Terms: Spr | Units: 4 | UG Reqs: WAY-AQR, WAY-SMA | Grading: Letter (ABCD/NP)

BIOE 122: Biosecurity and Bioterrorism Response (EMED 122, EMED 222, PUBLPOL 122, PUBLPOL 222)

Overview of the most pressing biosecurity issues facing the world today. Guest lecturers have included former Secretary of State Condoleezza Rice, former Special Assistant on BioSecurity to Presidents Clinton and Bush Jr. Dr. Ken Bernard, Chief Medical Officer of the Homeland Security Department Dr. Alex Garza, eminent scientists, innovators and physicians in the field, and leaders of relevant technology companies. How well the US and global healthcare systems are prepared to withstand a pandemic or a bioterrorism attack, how the medical/healthcare field, government, and the technology sectors are involved in biosecurity and pandemic or bioterrorism response and how they interface, the rise of synthetic biology with its promises and threats, global bio-surveillance, making the medical diagnosis, isolation, containment, hospital surge capacity, stockpiling and distribution of countermeasures, food and agriculture biosecurity, new promising technologies for detection of bio-threats and countermeasures. Open to medical, graduate, and undergraduate students. No prior background in biology necessary. 4 units for twice weekly attendance (Mon. and Wed.); additional 1 unit for writing a research paper for 5 units total maximum.
Terms: Win | Units: 4-5 | UG Reqs: GER: DB-NatSci, GER:EC-GlobalCom, WAY-SI | Grading: Letter or Credit/No Credit
Instructors: ; Trounce, M. (PI)

BIOE 123: Biomedical System Prototyping Lab

The Bioengineering System Prototyping Laboratory is a fast-paced, team-based system engineering experience, in which teams of 2-3 students design and build a fermenter that meets a set of common requirements along with a set of unique team-determined requirements. Students learn-by-doing hands-on skills in electronics and mechanical design and fabrication. Teams also develop process skills and an engineering mindset by aligning specifications with requirements, developing output metrics and measuring performance, and creating project proposals and plans. The course culminates in demonstration of a fully functioning fermenter that meets the teams' self-determined metrics. n nLearning goals: 1) Design, fabricate, integrate, and characterize practical electronic and mechanical hardware systems that meet clear requirements in the context of Bioengineering (i.e., build something that works). 2) Use prototyping tools, techniques, and instruments, including: CAD, 3D printing, laser cutting, microcontrollers, and oscilloscopes. 3) Create quantitative system specifications and test measurement plans to demonstrate that a design meets user requirements. 4) Communicate design elements, choices, specifications, and performance through design reviews and written reports. 5) Collaborate as a team member on a complex system design project (e.g., a fermenter). n nLimited enrollment, with priority for Bioengineering undergraduates. Prerequisites: Physics 43, or equivalent. Experience with Matlab and/or Python is recommended.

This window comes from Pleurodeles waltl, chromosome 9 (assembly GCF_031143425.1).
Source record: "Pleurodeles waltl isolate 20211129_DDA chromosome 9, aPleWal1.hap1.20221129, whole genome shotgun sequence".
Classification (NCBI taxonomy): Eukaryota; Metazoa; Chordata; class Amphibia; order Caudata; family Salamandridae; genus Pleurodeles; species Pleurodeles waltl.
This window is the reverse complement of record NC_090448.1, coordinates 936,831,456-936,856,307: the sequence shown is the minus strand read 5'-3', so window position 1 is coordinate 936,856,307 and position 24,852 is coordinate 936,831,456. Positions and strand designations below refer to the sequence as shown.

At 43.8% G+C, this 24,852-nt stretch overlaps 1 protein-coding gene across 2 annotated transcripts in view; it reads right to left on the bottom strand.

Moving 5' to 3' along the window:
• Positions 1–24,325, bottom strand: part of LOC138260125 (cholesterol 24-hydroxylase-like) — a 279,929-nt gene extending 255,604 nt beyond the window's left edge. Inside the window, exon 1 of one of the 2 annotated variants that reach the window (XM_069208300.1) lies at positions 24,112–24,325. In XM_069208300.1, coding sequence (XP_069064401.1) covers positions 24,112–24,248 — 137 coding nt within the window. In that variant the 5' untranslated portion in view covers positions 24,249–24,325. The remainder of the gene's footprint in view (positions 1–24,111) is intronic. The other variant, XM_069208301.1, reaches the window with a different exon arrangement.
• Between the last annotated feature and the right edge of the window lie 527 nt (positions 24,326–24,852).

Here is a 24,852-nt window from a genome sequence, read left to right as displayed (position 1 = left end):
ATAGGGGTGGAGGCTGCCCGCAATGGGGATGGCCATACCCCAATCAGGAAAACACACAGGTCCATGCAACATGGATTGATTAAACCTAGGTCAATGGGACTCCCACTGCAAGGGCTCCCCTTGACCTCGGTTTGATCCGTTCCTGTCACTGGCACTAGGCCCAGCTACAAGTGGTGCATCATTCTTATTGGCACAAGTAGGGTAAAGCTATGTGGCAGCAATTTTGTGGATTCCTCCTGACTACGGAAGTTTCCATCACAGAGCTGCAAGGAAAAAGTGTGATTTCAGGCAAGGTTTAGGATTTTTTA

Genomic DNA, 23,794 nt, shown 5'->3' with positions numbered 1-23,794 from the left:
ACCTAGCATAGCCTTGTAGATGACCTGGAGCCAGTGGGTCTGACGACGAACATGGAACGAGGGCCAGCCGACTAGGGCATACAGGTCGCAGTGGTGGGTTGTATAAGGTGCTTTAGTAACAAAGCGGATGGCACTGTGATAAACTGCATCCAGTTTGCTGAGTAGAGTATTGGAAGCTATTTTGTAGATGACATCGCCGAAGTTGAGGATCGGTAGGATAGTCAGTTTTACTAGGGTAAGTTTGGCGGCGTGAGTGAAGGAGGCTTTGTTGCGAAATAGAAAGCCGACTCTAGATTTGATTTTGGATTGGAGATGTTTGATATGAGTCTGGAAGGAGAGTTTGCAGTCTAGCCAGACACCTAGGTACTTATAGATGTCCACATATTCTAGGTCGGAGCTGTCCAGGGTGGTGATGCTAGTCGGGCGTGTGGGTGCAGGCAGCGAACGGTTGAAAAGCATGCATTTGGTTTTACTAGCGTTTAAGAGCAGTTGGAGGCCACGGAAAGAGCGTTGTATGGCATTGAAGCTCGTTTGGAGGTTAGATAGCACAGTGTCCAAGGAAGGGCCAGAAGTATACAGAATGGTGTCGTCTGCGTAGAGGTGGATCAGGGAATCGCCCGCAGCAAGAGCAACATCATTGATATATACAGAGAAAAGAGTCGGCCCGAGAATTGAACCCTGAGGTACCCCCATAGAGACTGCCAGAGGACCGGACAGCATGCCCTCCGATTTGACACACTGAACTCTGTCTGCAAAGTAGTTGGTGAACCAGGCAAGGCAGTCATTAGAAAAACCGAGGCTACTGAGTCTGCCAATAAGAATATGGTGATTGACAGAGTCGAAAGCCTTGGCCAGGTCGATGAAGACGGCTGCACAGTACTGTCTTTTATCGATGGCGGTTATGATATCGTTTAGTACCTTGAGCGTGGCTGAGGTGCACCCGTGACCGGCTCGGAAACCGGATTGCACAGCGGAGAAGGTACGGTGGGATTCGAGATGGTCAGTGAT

Terms: Win | Units: 4 | UG Reqs: WAY-SMA | Grading: Letter (ABCD/NP)

BIOE 131: Ethics in Bioengineering (ETHICSOC 131X)

Bioengineering focuses on the development and application of new technologies in the biology and medicine. These technologies often have powerful effects on living systems at the microscopic and macroscopic level. They can provide great benefit to society, but they also can be used in dangerous or damaging ways. These effects may be positive or negative, and so it is critical that bioengineers understand the basic principles of ethics when thinking about how the technologies they develop can and should be applied. On a personal level, every bioengineer should understand the basic principles of ethical behavior in the professional setting. This course will involve substantial writing, and will use case-study methodology to introduce both societal and personal ethical principles, with a focus on practical applications.
Terms: Spr | Units: 3 | UG Reqs: GER:EC-EthicReas, WAY-ER | Grading: Letter (ABCD/NP)

BIOE 141A: Senior Capstone Design I

Lecture/Lab. First course of two-quarter capstone sequence. Team based project introduces students to the process of designing new biological technologies to address societal needs. Topics include methods for validating societal needs, brainstorming, concept selection, and the engineering design process. First quarter deliverable is a design for the top concept. Second quarter involves implementation and testing. Guest lectures and practical demonstrations are incorporated. Prerequisites: BIOE 123 and BIOE 44. This course is open only to seniors in the undergraduate Bioengineering program.